The other part of the adze end of the tool is the pike. The pike is difficult to see in this picture but the differences are obvious if you have a chance to look at them in your own firehouse. The pike of the Pro Bar has a gradual curve to it, and is also much thinner then the imitation bars. The thickness of the other pikes is a disadvantage because of the resistance they cause when you need to drive them into material. The Pro Bars thin pike makes easy work of driving it through a metal door. This becomes very important if you are attempting to defeat carriage bolt heads with your irons. The less resistance the better and that is what the Pro Bar provides.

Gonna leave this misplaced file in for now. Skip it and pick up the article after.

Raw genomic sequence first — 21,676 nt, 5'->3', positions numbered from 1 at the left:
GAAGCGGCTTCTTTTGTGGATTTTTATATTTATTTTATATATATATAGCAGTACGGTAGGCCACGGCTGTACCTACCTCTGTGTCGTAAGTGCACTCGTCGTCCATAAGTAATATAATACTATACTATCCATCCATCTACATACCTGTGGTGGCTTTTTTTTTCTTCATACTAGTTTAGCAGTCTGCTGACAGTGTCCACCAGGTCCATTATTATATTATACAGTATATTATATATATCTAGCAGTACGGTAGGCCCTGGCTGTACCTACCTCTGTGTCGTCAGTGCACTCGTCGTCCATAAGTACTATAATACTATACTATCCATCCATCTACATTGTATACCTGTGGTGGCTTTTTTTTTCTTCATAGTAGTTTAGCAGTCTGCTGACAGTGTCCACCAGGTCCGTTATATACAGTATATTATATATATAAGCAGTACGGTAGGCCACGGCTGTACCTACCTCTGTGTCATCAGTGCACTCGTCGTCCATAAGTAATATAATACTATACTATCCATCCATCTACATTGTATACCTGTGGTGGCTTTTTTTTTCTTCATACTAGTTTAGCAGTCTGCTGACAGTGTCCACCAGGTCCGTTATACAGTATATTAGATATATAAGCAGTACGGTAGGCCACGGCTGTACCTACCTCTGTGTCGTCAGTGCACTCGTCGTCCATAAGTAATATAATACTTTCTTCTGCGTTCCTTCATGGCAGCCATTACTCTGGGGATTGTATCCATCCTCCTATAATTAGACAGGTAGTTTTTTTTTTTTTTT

Nothing in this is new, like many things in the fire service, it is tried and true knowledge that has been passed down to us. It is important that this information is passed along so you can develop your own opinions, with that said this is an easy and obvious opinion to form for anyone that has been using Pro Bar Halligans.

Check out these old pictures from the original Halligan ads.

EDIT:   Right after posting this I was talking to Andrew Brassard from Brotherhood instructors. He also just wrote an informative article on this topic. We must have been thinking the same thing for a holiday article, both of these echo each other. Please take a look at his to reinforce what was said in this article. They also have a great picture of a three piece bar that has failed.Here is the link……Thanks Andrew for the heads up.

Next Up:  Modifications and Alternate uses of the Halligan